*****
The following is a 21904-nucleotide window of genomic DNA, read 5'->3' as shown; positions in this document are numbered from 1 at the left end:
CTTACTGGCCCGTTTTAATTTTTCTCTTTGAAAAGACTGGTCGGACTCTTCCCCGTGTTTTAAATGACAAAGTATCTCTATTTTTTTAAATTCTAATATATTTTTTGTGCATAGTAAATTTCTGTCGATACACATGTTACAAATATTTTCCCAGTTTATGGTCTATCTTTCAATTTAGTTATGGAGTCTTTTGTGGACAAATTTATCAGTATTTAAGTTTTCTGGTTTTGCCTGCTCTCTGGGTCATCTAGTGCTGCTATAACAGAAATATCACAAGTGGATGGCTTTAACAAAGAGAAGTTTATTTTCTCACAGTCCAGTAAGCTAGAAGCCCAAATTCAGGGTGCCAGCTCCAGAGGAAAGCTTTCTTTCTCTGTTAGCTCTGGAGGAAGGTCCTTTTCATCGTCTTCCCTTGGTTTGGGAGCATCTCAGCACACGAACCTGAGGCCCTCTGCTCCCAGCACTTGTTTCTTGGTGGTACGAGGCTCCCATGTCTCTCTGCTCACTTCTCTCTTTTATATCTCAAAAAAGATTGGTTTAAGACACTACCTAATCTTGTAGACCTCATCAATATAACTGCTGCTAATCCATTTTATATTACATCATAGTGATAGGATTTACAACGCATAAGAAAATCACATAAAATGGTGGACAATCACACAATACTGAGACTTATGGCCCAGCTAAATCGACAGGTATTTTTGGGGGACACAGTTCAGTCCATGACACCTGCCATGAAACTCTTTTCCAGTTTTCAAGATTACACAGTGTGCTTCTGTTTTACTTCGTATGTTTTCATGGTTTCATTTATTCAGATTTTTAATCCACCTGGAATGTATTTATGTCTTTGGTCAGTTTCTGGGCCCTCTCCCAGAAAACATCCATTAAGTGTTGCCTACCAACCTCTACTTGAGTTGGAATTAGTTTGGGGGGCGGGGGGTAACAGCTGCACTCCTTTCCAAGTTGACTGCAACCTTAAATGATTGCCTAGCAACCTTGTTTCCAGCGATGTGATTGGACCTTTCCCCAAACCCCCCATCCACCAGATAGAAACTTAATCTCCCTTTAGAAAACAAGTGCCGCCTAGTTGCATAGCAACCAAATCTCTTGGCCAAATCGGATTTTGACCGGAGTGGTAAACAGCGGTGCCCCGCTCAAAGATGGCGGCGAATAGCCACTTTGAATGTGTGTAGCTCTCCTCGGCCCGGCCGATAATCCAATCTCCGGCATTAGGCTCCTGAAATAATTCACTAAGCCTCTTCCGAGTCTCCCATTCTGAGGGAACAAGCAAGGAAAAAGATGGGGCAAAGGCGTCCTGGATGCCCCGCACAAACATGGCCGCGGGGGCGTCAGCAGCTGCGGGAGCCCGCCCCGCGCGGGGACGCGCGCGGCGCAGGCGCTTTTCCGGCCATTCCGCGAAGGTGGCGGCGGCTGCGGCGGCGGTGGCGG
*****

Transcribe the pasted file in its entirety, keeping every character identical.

The following is a 21904-nucleotide window of genomic DNA, read 5'->3' as shown; positions in this document are numbered from 1 at the left end:
CTTACTGGCCCGTTTTAATTTTTCTCTTTGAAAAGACTGGTCGGACTCTTCCCCGTGTTTTAAATGACAAAGTATCTCTATTTTTTTAAATTCTAATATATTTTTTGTGCATAGTAAATTTCTGTCGATACACATGTTACAAATATTTTCCCAGTTTATGGTCTATCTTTCAATTTAGTTATGGAGTCTTTTGTGGACAAATTTATCAGTATTTAAGTTTTCTGGTTTTGCCTGCTCTCTGGGTCATCTAGTGCTGCTATAACAGAAATATCACAAGTGGATGGCTTTAACAAAGAGAAGTTTATTTTCTCACAGTCCAGTAAGCTAGAAGCCCAAATTCAGGGTGCCAGCTCCAGAGGAAAGCTTTCTTTCTCTGTTAGCTCTGGAGGAAGGTCCTTTTCATCGTCTTCCCTTGGTTTGGGAGCATCTCAGCACACGAACCTGAGGCCCTCTGCTCCCAGCACTTGTTTCTTGGTGGTACGAGGCTCCCATGTCTCTCTGCTCACTTCTCTCTTTTATATCTCAAAAAAGATTGGTTTAAGACACTACCTAATCTTGTAGACCTCATCAATATAACTGCTGCTAATCCATTTTATATTACATCATAGTGATAGGATTTACAACGCATAAGAAAATCACATAAAATGGTGGACAATCACACAATACTGAGACTTATGGCCCAGCTAAATCGACAGGTATTTTTGGGGGACACAGTTCAGTCCATGACACCTGCCATGAAACTCTTTTCCAGTTTTCAAGATTACACAGTGTGCTTCTGTTTTACTTCGTATGTTTTCATGGTTTCATTTATTCAGATTTTTAATCCACCTGGAATGTATTTATGTCTTTGGTCAGTTTCTGGGCCCTCTCCCAGAAAACATCCATTAAGTGTTGCCTACCAACCTCTACTTGAGTTGGAATTAGTTTGGGGGGCGGGGGGTAACAGCTGCACTCCTTTCCAAGTTGACTGCAACCTTAAATGATTGCCTAGCAACCTTGTTTCCAGCGATGTGATTGGACCTTTCCCCAAACCCCCCATCCACCAGATAGAAACTTAATCTCCCTTTAGAAAACAAGTGCCGCCTAGTTGCATAGCAACCAAATCTCTTGGCCAAATCGGATTTTGACCGGAGTGGTAAACAGCGGTGCCCCGCTCAAAGATGGCGGCGAATAGCCACTTTGAATGTGTGTAGCTCTCCTCGGCCCGGCCGATAATCCAATCTCCGGCATTAGGCTCCTGAAATAATTCACTAAGCCTCTTCCGAGTCTCCCATTCTGAGGGAACAAGCAAGGAAAAAGATGGGGCAAAGGCGTCCTGGATGCCCCGCACAAACATGGCCGCGGGGGCGTCAGCAGCTGCGGGAGCCCGCCCCGCGCGGGGACGCGCGCGGCGCAGGCGCTTTTCCGGCCATTCCGCGAAGGTGGCGGCGGCTGCGGCGGCGGTGGCGG